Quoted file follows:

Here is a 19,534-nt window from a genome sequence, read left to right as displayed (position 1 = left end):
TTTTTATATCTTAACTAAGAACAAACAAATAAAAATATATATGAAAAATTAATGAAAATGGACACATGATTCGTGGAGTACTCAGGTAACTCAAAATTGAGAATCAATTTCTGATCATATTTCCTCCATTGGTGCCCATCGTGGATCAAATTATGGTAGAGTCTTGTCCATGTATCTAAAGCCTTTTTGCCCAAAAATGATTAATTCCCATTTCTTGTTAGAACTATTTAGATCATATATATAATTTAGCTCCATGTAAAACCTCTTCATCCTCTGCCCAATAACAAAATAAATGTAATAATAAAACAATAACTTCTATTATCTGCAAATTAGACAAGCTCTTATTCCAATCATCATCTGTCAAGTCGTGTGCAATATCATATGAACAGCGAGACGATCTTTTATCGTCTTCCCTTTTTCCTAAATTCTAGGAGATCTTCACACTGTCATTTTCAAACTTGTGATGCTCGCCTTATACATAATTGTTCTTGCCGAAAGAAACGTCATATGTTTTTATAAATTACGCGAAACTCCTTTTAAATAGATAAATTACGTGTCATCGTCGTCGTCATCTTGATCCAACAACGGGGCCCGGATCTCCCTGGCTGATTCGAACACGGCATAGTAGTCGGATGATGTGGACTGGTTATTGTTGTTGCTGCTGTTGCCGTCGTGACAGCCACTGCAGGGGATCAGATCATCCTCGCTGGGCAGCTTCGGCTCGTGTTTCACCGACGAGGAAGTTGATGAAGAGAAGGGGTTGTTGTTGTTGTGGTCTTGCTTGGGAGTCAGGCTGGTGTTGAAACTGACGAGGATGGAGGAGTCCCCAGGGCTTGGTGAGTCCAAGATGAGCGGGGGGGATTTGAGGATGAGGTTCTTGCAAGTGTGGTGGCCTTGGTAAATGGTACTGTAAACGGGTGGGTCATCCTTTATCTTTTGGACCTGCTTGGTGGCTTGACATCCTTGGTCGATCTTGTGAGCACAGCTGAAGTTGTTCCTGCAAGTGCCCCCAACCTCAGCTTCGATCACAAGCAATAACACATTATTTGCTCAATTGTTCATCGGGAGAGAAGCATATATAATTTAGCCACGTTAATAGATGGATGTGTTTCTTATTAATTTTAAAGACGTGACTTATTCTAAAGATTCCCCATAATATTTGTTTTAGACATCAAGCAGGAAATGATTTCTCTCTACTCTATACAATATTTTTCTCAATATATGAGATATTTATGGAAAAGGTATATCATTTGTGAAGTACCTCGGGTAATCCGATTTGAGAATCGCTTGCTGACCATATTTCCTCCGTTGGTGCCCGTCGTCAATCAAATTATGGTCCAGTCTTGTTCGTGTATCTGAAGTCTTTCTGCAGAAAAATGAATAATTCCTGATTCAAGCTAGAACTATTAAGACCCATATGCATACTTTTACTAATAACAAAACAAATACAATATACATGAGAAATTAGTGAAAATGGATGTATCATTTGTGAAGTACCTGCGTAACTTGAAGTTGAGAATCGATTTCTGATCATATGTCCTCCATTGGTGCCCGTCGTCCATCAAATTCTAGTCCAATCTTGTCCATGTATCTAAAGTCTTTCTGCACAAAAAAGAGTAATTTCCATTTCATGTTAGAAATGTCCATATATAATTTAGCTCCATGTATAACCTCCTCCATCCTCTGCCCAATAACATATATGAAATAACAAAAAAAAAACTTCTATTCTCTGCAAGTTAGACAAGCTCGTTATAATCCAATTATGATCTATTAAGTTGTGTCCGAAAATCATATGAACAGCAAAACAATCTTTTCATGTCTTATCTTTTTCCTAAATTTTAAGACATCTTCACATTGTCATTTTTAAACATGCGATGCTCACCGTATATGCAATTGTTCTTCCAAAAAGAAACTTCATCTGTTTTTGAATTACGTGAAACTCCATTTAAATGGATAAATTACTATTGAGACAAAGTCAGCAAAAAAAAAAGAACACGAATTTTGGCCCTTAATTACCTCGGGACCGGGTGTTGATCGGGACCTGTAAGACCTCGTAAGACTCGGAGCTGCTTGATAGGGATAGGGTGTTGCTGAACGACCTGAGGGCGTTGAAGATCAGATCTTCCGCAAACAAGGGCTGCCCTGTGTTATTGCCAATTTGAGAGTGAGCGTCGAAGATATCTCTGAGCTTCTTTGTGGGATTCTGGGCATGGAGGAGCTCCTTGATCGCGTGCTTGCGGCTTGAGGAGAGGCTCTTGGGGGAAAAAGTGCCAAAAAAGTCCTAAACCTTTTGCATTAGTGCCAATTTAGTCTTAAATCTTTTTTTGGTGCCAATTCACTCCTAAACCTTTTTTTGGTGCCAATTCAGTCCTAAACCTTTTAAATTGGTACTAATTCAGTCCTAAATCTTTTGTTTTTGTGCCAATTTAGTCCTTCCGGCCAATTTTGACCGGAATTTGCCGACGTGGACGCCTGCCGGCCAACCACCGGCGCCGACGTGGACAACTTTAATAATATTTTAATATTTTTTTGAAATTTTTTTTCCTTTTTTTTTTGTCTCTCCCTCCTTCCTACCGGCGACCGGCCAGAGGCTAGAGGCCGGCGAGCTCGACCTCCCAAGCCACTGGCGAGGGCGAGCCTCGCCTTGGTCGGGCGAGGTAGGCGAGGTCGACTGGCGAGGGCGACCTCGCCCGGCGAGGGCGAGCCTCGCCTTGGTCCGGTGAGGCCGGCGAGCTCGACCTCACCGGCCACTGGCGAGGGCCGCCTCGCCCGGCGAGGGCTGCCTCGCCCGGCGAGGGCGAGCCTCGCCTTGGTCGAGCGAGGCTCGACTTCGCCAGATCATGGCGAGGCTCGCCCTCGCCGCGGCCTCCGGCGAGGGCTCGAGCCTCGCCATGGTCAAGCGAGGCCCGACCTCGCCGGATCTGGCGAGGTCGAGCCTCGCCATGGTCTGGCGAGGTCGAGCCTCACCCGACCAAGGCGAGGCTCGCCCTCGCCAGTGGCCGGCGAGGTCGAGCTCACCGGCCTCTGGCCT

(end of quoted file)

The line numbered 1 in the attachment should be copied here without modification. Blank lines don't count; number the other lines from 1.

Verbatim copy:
Here is a 19,534-nt window from a genome sequence, read left to right as displayed (position 1 = left end):